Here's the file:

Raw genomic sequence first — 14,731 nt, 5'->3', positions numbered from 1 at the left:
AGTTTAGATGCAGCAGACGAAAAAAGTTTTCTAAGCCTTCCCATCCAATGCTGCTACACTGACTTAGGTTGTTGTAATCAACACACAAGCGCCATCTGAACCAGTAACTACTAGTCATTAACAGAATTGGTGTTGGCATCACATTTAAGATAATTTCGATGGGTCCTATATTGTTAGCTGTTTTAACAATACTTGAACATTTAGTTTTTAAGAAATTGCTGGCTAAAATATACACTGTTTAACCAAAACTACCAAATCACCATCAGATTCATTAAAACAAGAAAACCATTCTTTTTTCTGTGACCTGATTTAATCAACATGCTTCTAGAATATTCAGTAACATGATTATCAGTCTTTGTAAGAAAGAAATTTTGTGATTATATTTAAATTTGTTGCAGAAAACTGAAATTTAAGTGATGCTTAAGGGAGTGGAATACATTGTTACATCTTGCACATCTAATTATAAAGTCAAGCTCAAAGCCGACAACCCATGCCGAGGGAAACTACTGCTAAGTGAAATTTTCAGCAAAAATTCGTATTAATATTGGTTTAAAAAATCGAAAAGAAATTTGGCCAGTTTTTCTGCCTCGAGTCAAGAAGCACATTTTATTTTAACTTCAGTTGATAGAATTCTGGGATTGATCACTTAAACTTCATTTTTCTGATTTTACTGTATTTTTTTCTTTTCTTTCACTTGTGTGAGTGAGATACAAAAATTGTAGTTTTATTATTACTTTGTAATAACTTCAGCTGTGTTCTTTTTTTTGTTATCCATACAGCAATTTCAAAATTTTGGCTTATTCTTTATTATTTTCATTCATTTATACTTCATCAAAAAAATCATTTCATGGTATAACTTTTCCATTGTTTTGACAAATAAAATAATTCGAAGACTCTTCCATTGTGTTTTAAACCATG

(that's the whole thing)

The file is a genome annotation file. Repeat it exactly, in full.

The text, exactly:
Raw genomic sequence first — 14,731 nt, 5'->3', positions numbered from 1 at the left:
AGTTTAGATGCAGCAGACGAAAAAAGTTTTCTAAGCCTTCCCATCCAATGCTGCTACACTGACTTAGGTTGTTGTAATCAACACACAAGCGCCATCTGAACCAGTAACTACTAGTCATTAACAGAATTGGTGTTGGCATCACATTTAAGATAATTTCGATGGGTCCTATATTGTTAGCTGTTTTAACAATACTTGAACATTTAGTTTTTAAGAAATTGCTGGCTAAAATATACACTGTTTAACCAAAACTACCAAATCACCATCAGATTCATTAAAACAAGAAAACCATTCTTTTTTCTGTGACCTGATTTAATCAACATGCTTCTAGAATATTCAGTAACATGATTATCAGTCTTTGTAAGAAAGAAATTTTGTGATTATATTTAAATTTGTTGCAGAAAACTGAAATTTAAGTGATGCTTAAGGGAGTGGAATACATTGTTACATCTTGCACATCTAATTATAAAGTCAAGCTCAAAGCCGACAACCCATGCCGAGGGAAACTACTGCTAAGTGAAATTTTCAGCAAAAATTCGTATTAATATTGGTTTAAAAAATCGAAAAGAAATTTGGCCAGTTTTTCTGCCTCGAGTCAAGAAGCACATTTTATTTTAACTTCAGTTGATAGAATTCTGGGATTGATCACTTAAACTTCATTTTTCTGATTTTACTGTATTTTTTTCTTTTCTTTCACTTGTGTGAGTGAGATACAAAAATTGTAGTTTTATTATTACTTTGTAATAACTTCAGCTGTGTTCTTTTTTTTGTTATCCATACAGCAATTTCAAAATTTTGGCTTATTCTTTATTATTTTCATTCATTTATACTTCATCAAAAAAATCATTTCATGGTATAACTTTTCCATTGTTTTGACAAATAAAATAATTCGAAGACTCTTCCATTGTGTTTTAAACCATG